To say that I saw the drivers close at hand is not a romantic memory. The photograph of John Surtees in the cockpit of his Ferrari I actually took in the paddock that day. True I had managed to wangle a pit pass from somewhere – but in those days that was not too difficult. We sat on a grassy bank for the race eating a picnic – and we had a panoramic view of the Brands club circuit where all the action was. And if we wanted a closer look we were able to get within a few feet of the trackside – there were hardly any fences. Jim Clark had won the 1963 Drivers Championship by miles – the first of many for Colin Chapman and his pioneering Lotus team. And he and the other top drivers gave you value for money as well – one of the races was for saloon cars and Clark won it in a Lotus Cortina – every boys dream as an aspirational car!

I don’t subscribe to the commonly held view that “Formula one is not what it was” back in the days of Clark and Hill and Surtees. True it was a much more accessible and affordable sport back in the 1960s and every race mattered more - there were only ten races back in 1964 compared with nearly twice that this year. And it was undisputedly a sport then whereas today it is also a billion dollar business. None of the cars on the grid on that sunny day 46 years ago had any advertising on them – or was there perhaps a discrete Esso roundel somewhere on Clark’s Lotus?

The 1964 British Grand Prix was largely accident free but that was the exception not the rule in those days – and accidents often had lethal consequences for drivers and sometimes spectators as well. Of the 24 drivers on the grid that day a third were later to lose their lives in racing accidents – McLaren, Anderson, Bandini, Bonnier, Siffert, Taylor, Revson and, of course, Jim Clark. The improvements in safety over the years have meant that one can, these days, watch a race without fearing for the lives of the competitors. That was certainly not so in the 1960s. This fact alone makes it difficult to compare the drivers of different eras – you have always needed to be brave to drive an F1 car - as well as skilful. But back in the earlier days of F1 you needed a quite extraordinary courage and a great deal of luck if, like John Surtees or Jack Brabham you were to be able to survive and look back from a decent old age. But Surtees for one would sadly have to argue that there is no ground for complacency – his eighteen year old son was killed in a freak Formula Two accident at Brands Hatch just a year ago.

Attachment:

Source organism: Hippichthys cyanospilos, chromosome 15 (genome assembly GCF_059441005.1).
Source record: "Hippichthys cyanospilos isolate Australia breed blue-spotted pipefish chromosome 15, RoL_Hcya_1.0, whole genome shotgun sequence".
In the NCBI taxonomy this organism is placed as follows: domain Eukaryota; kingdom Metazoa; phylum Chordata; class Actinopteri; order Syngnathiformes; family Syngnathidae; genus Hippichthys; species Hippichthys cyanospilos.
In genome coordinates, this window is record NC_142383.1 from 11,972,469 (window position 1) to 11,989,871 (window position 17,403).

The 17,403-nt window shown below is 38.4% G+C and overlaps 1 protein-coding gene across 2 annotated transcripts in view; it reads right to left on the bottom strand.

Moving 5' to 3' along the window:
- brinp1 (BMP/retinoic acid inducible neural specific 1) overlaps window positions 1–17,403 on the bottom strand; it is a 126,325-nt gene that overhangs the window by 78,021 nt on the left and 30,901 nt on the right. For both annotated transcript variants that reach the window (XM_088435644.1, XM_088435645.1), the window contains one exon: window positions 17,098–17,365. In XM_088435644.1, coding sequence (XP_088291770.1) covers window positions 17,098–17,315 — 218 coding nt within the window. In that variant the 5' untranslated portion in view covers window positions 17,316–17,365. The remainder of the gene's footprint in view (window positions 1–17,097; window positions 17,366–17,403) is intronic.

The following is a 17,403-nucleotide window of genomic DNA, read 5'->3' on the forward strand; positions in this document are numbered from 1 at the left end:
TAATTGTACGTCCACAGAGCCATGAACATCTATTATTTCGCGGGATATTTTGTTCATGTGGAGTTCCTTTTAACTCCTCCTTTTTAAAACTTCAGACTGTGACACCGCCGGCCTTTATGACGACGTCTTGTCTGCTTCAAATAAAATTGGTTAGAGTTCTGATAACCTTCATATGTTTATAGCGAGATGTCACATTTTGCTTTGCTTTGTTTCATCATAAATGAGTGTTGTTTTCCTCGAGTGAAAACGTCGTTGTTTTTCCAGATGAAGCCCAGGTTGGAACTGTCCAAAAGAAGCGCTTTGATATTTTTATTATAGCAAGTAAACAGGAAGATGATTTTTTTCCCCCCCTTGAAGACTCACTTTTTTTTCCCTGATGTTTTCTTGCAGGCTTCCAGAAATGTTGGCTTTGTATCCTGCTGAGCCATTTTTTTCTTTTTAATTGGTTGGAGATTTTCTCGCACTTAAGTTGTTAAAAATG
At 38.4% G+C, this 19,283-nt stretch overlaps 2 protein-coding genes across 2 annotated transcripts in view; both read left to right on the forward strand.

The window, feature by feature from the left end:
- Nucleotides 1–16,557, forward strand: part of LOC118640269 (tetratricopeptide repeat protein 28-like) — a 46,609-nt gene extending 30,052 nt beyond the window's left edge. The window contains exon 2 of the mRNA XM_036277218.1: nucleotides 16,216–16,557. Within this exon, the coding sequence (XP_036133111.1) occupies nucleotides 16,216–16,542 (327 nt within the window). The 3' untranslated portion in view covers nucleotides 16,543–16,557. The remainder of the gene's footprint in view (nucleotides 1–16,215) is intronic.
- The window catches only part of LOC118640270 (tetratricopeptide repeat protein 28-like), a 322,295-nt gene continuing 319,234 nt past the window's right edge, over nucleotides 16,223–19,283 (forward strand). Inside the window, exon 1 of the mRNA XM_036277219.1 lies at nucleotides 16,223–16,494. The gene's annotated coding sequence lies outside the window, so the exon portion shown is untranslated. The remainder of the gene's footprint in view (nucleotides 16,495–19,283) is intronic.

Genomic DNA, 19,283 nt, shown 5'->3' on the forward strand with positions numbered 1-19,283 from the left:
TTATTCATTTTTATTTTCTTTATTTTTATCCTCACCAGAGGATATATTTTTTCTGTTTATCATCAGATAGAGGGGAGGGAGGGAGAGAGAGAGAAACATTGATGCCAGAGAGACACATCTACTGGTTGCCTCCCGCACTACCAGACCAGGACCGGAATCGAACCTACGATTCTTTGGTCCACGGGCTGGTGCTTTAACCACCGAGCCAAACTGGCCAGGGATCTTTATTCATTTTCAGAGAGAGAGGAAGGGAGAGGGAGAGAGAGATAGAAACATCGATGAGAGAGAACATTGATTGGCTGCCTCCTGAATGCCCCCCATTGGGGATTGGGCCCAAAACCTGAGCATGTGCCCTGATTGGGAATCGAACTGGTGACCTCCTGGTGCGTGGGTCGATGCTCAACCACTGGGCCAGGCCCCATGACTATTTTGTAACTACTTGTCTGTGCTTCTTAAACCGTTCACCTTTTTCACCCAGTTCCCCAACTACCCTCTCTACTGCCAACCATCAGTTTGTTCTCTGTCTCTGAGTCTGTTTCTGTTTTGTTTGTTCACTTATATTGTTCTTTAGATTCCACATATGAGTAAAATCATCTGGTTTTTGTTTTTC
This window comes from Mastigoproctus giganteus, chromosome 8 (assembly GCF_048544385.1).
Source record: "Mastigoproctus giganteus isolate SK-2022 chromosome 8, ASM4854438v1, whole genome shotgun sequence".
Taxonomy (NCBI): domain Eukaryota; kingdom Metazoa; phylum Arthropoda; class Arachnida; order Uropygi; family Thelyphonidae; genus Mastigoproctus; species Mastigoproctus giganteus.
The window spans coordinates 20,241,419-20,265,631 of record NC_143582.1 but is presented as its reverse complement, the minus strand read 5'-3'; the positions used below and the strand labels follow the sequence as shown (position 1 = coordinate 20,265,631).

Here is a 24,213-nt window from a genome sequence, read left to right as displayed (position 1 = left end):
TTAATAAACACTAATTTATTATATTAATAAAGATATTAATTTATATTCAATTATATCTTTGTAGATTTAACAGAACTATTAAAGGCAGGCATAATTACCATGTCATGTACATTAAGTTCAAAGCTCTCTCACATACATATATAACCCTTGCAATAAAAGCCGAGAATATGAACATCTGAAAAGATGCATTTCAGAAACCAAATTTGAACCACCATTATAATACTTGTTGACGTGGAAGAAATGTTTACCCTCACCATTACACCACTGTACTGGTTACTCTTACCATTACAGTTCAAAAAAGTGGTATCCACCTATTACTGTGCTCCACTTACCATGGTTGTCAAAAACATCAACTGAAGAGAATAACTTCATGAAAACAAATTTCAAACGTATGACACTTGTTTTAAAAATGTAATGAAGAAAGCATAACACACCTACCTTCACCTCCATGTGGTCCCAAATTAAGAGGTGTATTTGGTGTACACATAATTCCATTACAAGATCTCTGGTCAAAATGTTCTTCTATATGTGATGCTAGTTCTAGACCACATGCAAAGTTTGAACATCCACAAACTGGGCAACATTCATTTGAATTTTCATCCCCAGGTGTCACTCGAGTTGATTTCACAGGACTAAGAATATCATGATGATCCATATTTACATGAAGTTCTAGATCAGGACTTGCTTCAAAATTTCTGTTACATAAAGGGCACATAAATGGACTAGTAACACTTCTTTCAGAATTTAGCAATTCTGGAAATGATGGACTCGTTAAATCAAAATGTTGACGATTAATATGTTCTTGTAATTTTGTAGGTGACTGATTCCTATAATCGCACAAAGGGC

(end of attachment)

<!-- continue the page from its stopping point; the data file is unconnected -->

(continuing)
I have been lucky enough to go to many Grands Prix over the years following that initial event back in 1964 – and it rarely disappoints. Sometimes one is lucky enough to get close enough to smell the oil, the grease, the fuel and the sweat. And to see the tension on the faces because despite its modern complexity, technology and hype it is, in essence, still all about the drivers. If you could have a (part-celestial) dinner party with Fangio, Ascari, Clark, Stewart, Lauda, Prost, Senna, Schumacher and Button at the table you’d find that they have almost everything in common despite their hugely different competitive eras. You might need to keep Ayrton and Alain at the two ends of the table though!

Tuesday, July 06, 2010

A nation within a nation ?

I will be at Lord’s next Tuesday for the first day of the Pakistan v Australia Test match – and I’m looking forward to it. I’ve been a neutral at many Limited Overs matches over the years but this will be my first Test when England is not playing. I’m genuinely neutral and just want to see some good cricket. But whilst I am a neutral the same won’t apply to many thousands of spectators – if the Edgbaston Twenty20 tasters are anything to go by.

At Edgbaston, and no doubt also at Lord’s and Headingley, the grounds will be mainly populated by unmistakable Pakistan supporters. These are not, of course, the equivalent of the travelling "Barmy Army" - here on a cricket supporters’ visit from Karachi or Lahore. No - they were nearly all young people of Pakistani descent who are, I suspect, mostly born, bred and living in Britain - and with British Passports tucked away back home. And when England plays Pakistan later in the summer it will be the same – large swathes of green clad fans will be cheering on England’s opponents. Now in a country with Britain's freedoms these Pakistan supporters are entitled to support whatever sports team they like. That is their right. I just wish that, in sporting terms, they could be committed to the country of their chosen future rather than the country of their ancestors. I wish that they shared the pride of many in their communities when a cricketer of Asian origins (Ajmal Shajad for example) gets into the England team.

Now before anyone tries to "Colonel Blimp" me for holding these Tebbitian views let me explain a little further. If, at my advanced years, I emigrated to Australia (a country I like very much) and even became an Australian citizen it would not stop me from supporting England in The Ashes. Contradiction? Not at all. You do not cast off your personal allegiances of fifty years or more just because you relocate to another country. Once a Pom, always a Pom. But if I had children born and educated and working in Australia I would expect them (encourage them) to support the Aussies.

Sport, even cricket, is essentially trivial but in the case of nationality and allegiance sport can be a force for good, binding people of different backgrounds and cultures together in a common cause. When Amir Khan won a silver medal in the boxing at the Athens Olympics I rejoiced along with him and his family who, whilst of a very different background to me, are all now as authentically British as I am. And there is certainly no more patriotic Englishman than Nasser Hussain (or his late father Jo for that matter) notwithstanding their Indian origins.